Anshei Hasefer dissolves as rabbi retires — kind of

Congregation Anshei Ha'sefer "is no more," in the words of the rabbi's wife, Barbara Frankel. The small, haimish San Francisco congregation dissolved after what she calls "13 wonderful years" when Rabbi Jack Frankel retired in January.

The rabbi describes each of his congregants as if they were family members.

There was Al, the survivor from Romania: "He attended the best yeshivas — and from there, he went to Auschwitz. After that he found himself in the Israeli army and now, here."

There is Dr. Edward Tamler, "the local, the regular, the wonderful."

There was the Eastern European woman "who grew up as a Conservative, taught in Taiwan, went to Israel, came back, and brought her husband and baby."

This was Congregation Anshei Ha'sefer, "not a building, a community," an independent fellowship that first gathered in 1986 to study and daven under the guidance of Frankel, who had retired from Conservative Congregation Ner Tamid in San Francisco. A traditional congregation, Anshei Ha'sefer was also egalitarian and informal.

"We built an ark, borrowed a Torah, bought a Pentateuch and prayerbooks," Frankel said. "I listened more than I spoke. I believed Moses: It is not the place that honors the person, it's the person that honors the place."

Weary from handling all manner of synagogue business, from the spiritual to the mundane, Frankel, who is in his 70s, "had to pull back a bit."

The congregants wanted to go on.

"I cherished every one of them," he said. "There was a lot of emotion at the last Shabbat."

"We had a woman — she was one of Mengele's experiments. She would always remind me it was Rosh Chodesh," he said. " And Dr. Mark Shelub, a sports medicine specialist and one of my confirmation students from Ner Tamid. And Mira Shelub, his mother, whom I encouraged to become a teacher of Yiddish. And she is the best, because she is from Vilna."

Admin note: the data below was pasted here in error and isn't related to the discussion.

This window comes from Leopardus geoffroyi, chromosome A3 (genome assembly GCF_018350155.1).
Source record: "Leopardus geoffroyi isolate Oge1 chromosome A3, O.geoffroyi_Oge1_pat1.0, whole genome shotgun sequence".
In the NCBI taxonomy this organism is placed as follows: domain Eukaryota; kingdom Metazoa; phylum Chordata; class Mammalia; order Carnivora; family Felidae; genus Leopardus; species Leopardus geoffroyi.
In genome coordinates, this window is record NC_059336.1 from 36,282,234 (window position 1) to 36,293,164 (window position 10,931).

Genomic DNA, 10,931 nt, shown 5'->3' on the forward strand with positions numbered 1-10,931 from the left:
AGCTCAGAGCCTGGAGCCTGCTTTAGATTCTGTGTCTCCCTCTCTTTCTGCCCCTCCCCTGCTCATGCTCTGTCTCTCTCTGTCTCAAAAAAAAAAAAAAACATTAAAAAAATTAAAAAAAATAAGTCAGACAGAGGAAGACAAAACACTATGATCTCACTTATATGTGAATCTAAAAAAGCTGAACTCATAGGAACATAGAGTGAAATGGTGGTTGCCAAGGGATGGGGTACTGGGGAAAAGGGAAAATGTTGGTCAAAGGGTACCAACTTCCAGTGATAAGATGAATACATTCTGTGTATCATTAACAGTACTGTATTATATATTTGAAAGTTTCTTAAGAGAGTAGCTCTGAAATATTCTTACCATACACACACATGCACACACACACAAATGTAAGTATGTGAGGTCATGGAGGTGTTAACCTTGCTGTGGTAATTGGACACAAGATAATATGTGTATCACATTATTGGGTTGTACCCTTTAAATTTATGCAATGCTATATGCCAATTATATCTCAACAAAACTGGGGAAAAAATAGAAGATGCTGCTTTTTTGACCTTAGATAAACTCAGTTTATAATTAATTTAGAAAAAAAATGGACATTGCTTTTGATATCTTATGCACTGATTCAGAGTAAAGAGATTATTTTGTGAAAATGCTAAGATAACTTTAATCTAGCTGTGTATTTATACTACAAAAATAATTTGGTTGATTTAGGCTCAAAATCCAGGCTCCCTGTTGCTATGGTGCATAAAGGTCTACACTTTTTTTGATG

About 20 gathered for weekly services, 60 to 80 for the High Holy Days. The congregation was small enough that the rabbi served not only as spiritual leader, but maintenance man and administrator at the site in the Vicente Street Humanities Building.

"To lead a congregation, you must be able to read Torah and carry the Israel Bonds drive," he said. "OK, sometimes I go off-key. I say I'm doing it 'Texas-style.'"

Discussing his career as congregational leader, he said, "I miss it. But I just couldn't carry it."

Maybe not, but he can't really give it up, either.

Not even during the Frankels' trip to Hawaii. He organized a service that drew about 45 people in their hotel when he learned that the local synagogue had closed for Christmas and the secular New Year.

"I was the only one with a kippah, the only one with a siddur, the only one with a Pentateuch," he said, chuckling. "I said, 'You want to daven without a kippah? That's your bag.' I sent everybody to their room to get a Gideon Bible. That's got to be the first Shabbat with a Gideon Bible. Two and a half hours, they were still talking and reading."

Barbara Frankel also loved the closeness of the congregation but is content with her husband's retirement.

"We had 13 wonderful years, then the rabbi decided he'd like to relax a while," she said, although "a rabbi never exactly retires, because people are still born, there are beit dins [religious courts], and so on. But we are enjoying life. We always have."

He does tai chi, rides his bike, and listens to taped lectures on religion, psychology, history and music.

"I'm learning again," he said. "Listen, I'm not going to tell you what I'm going to do when I really, really retire, but the watch they give me will be self-winding.

One night, the couple drove to Oakland to sample a Jewish Humanist service.

"We almost went," he said. "But we either couldn't find the freeway or Gertrude Stein was right: There is no there there."

A larger congregation "couldn't do what we did," he said of a group that was family, both literally and figuratively.

He calls his wife "the rebel-tzen."

"She undertook as much as I did," he said. "And she provoked with questions."

His stepdaughter, Linda Schneidman, said the experience was irreplaceable. "For my son to have been able to read Torah with his grandfather was really wonderful."

The Schneidmans have begun attending Congregation Sherith Israel "because we have little children, and they need to go to religious school."

But after being "involved so intimately" with her stepfather's congregation, she said, "We will miss it."

Frankel is looking for someone who might need "a few extra books and things."

But his mind is still hungry for Torah.

Not eager to hold the fort, he still yearns to gather for friendship and study.

Said Frankel: "To get together once a month, bring a Torah, meet in one another's homes — I would love it."

Rebecca Rosen Lum

Rebecca Rosen Lum is a freelance writer.